9. Patients who are pregnant or breast feeding.
  10. Presence of clinically apparent untreated central nervous system metastases.
  11. Patients with carcinomatous meningitis.
  12. Patients with deep venous or arterial thrombosis (including pulmonary embolism) within 6 weeks of study entry. Patients may be on maintenance anticoagulation therapy.
  13. Patients with previously documented human immunodeficiency virus (HIV) infection.
  14. Patients currently receiving chemotherapy or radiation therapy.

Information from the National Library of Medicine

To learn more about this study, you or your doctor may contact the study research staff using the contact information provided by the sponsor.

Please refer to this study by its identifier (NCT number): NCT00392769

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United States, New York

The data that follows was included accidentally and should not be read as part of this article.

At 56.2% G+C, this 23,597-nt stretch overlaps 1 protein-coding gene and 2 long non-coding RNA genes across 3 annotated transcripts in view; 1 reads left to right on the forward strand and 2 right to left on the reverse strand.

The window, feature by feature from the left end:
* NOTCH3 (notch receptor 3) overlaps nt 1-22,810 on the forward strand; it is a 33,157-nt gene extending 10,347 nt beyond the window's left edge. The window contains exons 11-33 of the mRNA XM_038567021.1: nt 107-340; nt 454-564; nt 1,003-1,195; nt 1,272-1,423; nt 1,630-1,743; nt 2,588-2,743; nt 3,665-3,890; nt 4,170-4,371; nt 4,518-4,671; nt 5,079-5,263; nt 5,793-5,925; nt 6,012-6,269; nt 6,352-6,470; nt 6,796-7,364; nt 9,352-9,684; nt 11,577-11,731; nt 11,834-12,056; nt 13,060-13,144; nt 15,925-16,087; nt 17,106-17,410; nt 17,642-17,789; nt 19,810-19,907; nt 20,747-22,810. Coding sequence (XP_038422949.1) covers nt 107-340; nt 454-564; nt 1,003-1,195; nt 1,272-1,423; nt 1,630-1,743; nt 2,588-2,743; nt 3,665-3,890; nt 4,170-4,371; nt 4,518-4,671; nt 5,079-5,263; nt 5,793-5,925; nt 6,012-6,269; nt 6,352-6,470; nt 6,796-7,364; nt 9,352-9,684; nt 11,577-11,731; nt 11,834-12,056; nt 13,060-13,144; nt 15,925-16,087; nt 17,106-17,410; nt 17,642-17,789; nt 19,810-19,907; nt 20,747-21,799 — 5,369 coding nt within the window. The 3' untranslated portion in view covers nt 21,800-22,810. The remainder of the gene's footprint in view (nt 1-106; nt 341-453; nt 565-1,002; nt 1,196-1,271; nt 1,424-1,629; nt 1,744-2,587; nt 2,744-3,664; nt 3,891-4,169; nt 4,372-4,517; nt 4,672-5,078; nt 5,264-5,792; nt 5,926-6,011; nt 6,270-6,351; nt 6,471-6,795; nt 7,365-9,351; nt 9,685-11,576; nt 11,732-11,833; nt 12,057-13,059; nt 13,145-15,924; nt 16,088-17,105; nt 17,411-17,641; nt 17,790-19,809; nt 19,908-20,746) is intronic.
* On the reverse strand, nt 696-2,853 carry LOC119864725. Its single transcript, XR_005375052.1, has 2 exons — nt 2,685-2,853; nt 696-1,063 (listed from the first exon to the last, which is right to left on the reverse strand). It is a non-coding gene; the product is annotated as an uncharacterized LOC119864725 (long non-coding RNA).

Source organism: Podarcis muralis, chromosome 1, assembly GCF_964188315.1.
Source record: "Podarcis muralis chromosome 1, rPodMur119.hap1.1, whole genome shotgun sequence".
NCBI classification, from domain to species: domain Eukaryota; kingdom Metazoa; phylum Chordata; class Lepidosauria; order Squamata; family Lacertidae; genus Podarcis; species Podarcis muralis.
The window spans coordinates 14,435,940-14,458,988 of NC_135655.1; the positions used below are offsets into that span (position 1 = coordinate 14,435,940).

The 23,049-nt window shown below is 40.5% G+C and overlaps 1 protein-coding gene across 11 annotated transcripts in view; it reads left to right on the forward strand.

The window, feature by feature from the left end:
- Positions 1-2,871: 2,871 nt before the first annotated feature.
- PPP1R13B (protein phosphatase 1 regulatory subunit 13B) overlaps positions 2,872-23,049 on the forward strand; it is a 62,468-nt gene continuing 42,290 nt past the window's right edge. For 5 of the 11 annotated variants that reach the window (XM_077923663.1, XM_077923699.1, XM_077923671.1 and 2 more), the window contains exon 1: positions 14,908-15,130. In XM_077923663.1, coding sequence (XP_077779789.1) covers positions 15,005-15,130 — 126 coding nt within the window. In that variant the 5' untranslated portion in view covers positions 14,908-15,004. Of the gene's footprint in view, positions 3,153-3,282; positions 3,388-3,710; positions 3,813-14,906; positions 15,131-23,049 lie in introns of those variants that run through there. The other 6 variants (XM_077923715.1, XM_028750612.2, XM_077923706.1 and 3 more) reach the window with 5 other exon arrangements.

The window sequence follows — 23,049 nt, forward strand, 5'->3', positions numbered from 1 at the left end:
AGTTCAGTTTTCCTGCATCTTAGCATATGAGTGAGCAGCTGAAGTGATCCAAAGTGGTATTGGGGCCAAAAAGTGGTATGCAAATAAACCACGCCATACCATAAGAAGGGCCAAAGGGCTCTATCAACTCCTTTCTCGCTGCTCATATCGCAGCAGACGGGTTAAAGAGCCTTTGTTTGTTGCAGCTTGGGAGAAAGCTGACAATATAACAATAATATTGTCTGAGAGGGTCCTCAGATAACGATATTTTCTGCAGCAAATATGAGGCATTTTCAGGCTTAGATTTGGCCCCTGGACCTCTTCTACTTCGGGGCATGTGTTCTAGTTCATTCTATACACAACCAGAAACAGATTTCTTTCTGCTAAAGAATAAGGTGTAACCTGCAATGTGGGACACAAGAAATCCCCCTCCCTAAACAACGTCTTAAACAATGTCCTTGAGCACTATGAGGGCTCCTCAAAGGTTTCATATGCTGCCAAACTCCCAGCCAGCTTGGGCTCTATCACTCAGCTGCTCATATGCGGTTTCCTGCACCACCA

New York Presbyterian Hospital-Cornell Medical Center
New York, New York, United States, 10021
United States, Texas
UT MD . Anderson Cancer Center
Houston, Texas, United States, 77030
Sponsors and Collaborators
M.D. Anderson Cancer Center
Bristol-Myers Squibb
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Principal Investigator: Judith Wolf, MD M.D. Anderson Cancer Center
Additional Information:
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Responsible Party: M.D. Anderson Cancer Center Identifier: NCT00392769    
Other Study ID Numbers: 2006-0211
First Posted: October 26, 2006    Key Record Dates
Results First Posted: September 6, 2012
Last Update Posted: September 6, 2012
Last Verified: August 2012
Keywords provided by M.D. Anderson Cancer Center:
Endometrial Cancer
Progressive or Recurrent Endometrial Cancer
Epidermal growth factor receptor
Endometrioid Tumor
Serous Tumor
Clear cell Tumor
Mixed malignant Mullerian Tumors
Additional relevant MeSH terms:
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Endometrial Neoplasms
Uterine Neoplasms
Genital Neoplasms, Female
Urogenital Neoplasms
Neoplasms by Site
Uterine Diseases
Genital Diseases, Female
Antineoplastic Agents, Immunological
Antineoplastic Agents